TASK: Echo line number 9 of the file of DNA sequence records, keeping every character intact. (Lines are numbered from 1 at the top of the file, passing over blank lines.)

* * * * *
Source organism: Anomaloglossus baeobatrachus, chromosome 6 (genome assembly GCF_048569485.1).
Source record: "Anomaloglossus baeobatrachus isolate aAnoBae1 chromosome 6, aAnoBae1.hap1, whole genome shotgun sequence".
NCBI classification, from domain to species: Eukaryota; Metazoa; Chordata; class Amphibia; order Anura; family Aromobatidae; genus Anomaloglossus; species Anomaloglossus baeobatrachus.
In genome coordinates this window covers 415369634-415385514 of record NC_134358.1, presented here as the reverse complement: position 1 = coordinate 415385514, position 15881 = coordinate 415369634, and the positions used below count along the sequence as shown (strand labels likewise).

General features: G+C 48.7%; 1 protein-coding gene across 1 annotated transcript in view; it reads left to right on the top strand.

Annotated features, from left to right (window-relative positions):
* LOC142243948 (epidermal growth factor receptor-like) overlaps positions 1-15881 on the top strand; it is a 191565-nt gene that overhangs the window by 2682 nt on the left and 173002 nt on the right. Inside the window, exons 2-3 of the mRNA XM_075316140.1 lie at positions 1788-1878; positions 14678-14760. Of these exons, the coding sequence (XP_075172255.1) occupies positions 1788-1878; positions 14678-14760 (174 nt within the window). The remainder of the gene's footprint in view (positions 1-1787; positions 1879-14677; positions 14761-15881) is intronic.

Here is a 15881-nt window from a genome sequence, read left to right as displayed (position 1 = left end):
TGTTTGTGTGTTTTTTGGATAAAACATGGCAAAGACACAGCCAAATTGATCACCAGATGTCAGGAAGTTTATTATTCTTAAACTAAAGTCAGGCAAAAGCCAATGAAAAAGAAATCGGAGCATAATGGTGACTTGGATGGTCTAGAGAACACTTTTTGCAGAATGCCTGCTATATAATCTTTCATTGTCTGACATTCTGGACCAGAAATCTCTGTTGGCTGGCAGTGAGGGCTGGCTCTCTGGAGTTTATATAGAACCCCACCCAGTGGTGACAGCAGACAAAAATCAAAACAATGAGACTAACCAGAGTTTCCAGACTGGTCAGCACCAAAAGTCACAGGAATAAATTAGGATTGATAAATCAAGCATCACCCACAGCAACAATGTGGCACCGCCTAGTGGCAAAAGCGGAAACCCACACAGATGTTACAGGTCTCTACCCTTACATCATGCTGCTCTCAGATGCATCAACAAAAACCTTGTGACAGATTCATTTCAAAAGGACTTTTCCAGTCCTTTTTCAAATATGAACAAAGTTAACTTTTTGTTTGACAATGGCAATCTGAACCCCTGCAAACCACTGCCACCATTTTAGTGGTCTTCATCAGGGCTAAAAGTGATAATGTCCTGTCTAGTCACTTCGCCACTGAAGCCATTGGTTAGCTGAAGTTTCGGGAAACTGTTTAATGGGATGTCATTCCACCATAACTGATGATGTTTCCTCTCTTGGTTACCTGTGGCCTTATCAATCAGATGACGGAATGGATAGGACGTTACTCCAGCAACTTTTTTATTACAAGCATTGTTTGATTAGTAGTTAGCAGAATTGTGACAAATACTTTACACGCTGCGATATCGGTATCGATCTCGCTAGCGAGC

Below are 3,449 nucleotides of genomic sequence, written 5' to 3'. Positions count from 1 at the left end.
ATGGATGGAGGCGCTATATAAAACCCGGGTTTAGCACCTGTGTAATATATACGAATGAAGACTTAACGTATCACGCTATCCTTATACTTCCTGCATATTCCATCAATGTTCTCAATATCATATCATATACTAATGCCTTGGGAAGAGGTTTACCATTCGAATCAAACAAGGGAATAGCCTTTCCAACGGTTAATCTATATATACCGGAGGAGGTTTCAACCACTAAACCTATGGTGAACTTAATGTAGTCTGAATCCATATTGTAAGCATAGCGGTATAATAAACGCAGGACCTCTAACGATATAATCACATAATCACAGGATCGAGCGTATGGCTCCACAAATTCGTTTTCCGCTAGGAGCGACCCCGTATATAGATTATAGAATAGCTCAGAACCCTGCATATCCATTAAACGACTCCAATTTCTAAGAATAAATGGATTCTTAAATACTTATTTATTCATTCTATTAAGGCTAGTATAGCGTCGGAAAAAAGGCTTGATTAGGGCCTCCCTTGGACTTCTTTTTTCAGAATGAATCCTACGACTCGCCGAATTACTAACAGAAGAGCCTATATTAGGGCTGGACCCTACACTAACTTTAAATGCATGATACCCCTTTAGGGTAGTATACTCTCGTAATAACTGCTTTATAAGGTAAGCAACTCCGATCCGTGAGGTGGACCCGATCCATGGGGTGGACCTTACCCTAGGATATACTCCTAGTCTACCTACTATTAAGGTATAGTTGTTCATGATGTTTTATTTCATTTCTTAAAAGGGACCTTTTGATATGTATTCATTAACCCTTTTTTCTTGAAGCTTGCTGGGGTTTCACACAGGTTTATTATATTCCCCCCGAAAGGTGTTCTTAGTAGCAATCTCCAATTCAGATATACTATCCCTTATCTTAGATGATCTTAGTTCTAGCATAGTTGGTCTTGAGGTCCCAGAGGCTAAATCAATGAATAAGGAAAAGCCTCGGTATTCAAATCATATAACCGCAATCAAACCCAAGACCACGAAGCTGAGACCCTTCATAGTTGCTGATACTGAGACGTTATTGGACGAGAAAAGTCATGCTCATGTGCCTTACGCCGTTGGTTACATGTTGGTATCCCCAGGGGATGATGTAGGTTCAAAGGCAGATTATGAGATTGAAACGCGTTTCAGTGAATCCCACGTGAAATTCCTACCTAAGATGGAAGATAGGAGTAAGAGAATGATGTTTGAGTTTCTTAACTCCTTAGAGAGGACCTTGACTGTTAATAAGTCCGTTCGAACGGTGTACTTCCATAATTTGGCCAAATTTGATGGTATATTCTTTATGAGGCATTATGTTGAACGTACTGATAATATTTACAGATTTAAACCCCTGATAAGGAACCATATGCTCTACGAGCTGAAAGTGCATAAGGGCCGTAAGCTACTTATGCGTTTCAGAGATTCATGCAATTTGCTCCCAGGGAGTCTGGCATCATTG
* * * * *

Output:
TGTTTGTGTGTTTTTTGGATAAAACATGGCAAAGACACAGCCAAATTGATCACCAGATGTCAGGAAGTTTATTATTCTTAAACTAAAGTCAGGCAAAAGCCAATGAAAAAGAAATCGGAGCATAATGGTGACTTGGATGGTCTAGAGAACACTTTTTGCAGAATGCCTGCTATATAATCTTTCATTGTCTGACATTCTGGACCAGAAATCTCTGTTGGCTGGCAGTGAGGGCTGGCTCTCTGGAGTTTATATAGAACCCCACCCAGTGGTGACAGCAGACAAAAATCAAAACAATGAGACTAACCAGAGTTTCCAGACTGGTCAGCACCAAAAGTCACAGGAATAAATTAGGATTGATAAATCAAGCATCACCCACAGCAACAATGTGGCACCGCCTAGTGGCAAAAGCGGAAACCCACACAGATGTTACAGGTCTCTACCCTTACATCATGCTGCTCTCAGATGCATCAACAAAAACCTTGTGACAGATTCATTTCAAAAGGACTTTTCCAGTCCTTTTTCAAATATGAACAAAGTTAACTTTTTGTTTGACAATGGCAATCTGAACCCCTGCAAACCACTGCCACCATTTTAGTGGTCTTCATCAGGGCTAAAAGTGATAATGTCCTGTCTAGTCACTTCGCCACTGAAGCCATTGGTTAGCTGAAGTTTCGGGAAACTGTTTAATGGGATGTCATTCCACCATAACTGATGATGTTTCCTCTCTTGGTTACCTGTGGCCTTATCAATCAGATGACGGAATGGATAGGACGTTACTCCAGCAACTTTTTTATTACAAGCATTGTTTGATTAGTAGTTAGCAGAATTGTGACAAATACTTTACACGCTGCGATATCGGTATCGATCTCGCTAGCGAGC